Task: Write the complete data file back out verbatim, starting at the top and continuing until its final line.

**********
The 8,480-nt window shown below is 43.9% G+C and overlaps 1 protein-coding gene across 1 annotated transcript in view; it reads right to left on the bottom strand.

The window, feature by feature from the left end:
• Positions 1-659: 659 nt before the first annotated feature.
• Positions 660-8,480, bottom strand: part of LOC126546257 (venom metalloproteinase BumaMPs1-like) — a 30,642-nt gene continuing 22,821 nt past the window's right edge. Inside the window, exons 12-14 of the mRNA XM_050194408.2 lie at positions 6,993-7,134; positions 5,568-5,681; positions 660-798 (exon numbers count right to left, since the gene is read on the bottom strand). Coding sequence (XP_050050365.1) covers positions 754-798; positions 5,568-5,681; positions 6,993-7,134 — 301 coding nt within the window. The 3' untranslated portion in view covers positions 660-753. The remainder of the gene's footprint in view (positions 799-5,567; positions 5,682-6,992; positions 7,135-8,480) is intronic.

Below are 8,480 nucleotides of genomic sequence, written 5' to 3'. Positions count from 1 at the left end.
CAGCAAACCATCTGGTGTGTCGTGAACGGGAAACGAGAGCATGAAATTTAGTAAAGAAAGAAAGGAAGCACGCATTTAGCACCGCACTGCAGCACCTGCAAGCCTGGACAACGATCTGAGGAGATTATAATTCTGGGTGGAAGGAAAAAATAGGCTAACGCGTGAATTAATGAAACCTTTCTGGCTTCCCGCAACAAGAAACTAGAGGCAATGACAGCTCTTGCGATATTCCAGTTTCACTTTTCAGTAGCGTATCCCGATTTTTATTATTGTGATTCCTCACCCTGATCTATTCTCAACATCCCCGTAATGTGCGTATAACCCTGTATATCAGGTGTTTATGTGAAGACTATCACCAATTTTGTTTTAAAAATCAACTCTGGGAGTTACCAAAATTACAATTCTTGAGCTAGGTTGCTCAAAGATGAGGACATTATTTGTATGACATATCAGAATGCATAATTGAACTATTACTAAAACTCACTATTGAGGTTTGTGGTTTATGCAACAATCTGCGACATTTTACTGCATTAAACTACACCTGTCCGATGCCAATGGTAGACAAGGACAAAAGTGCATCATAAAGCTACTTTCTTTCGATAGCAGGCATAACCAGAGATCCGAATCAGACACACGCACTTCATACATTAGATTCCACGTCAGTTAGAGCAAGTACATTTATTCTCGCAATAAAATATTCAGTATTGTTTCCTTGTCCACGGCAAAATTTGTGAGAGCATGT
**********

The 8,480-nt window shown below is 43.9% G+C and overlaps 1 protein-coding gene across 1 annotated transcript in view; it reads right to left on the bottom strand.

The window, feature by feature from the left end:
• Positions 1-659: 659 nt before the first annotated feature.
• Positions 660-8,480, bottom strand: part of LOC126546257 (venom metalloproteinase BumaMPs1-like) — a 30,642-nt gene continuing 22,821 nt past the window's right edge. Inside the window, exons 12-14 of the mRNA XM_050194408.2 lie at positions 6,993-7,134; positions 5,568-5,681; positions 660-798 (exon numbers count right to left, since the gene is read on the bottom strand). Coding sequence (XP_050050365.1) covers positions 754-798; positions 5,568-5,681; positions 6,993-7,134 — 301 coding nt within the window. The 3' untranslated portion in view covers positions 660-753. The remainder of the gene's footprint in view (positions 799-5,567; positions 5,682-6,992; positions 7,135-8,480) is intronic.

Below are 8,480 nucleotides of genomic sequence, written 5' to 3'. Positions count from 1 at the left end.
CAGCAAACCATCTGGTGTGTCGTGAACGGGAAACGAGAGCATGAAATTTAGTAAAGAAAGAAAGGAAGCACGCATTTAGCACCGCACTGCAGCACCTGCAAGCCTGGACAACGATCTGAGGAGATTATAATTCTGGGTGGAAGGAAAAAATAGGCTAACGCGTGAATTAATGAAACCTTTCTGGCTTCCCGCAACAAGAAACTAGAGGCAATGACAGCTCTTGCGATATTCCAGTTTCACTTTTCAGTAGCGTATCCCGATTTTTATTATTGTGATTCCTCACCCTGATCTATTCTCAACATCCCCGTAATGTGCGTATAACCCTGTATATCAGGTGTTTATGTGAAGACTATCACCAATTTTGTTTTAAAAATCAACTCTGGGAGTTACCAAAATTACAATTCTTGAGCTAGGTTGCTCAAAGATGAGGACATTATTTGTATGACATATCAGAATGCATAATTGAACTATTACTAAAACTCACTATTGAGGTTTGTGGTTTATGCAACAATCTGCGACATTTTACTGCATTAAACTACACCTGTCCGATGCCAATGGTAGACAAGGACAAAAGTGCATCATAAAGCTACTTTCTTTCGATAGCAGGCATAACCAGAGATCCGAATCAGACACACGCACTTCATACATTAGATTCCACGTCAGTTAGAGCAAGTACATTTATTCTCGCAATAAAATATTCAGTATTGTTTCCTTGTCCACGGCAAAATTTGTGAGAGCATGT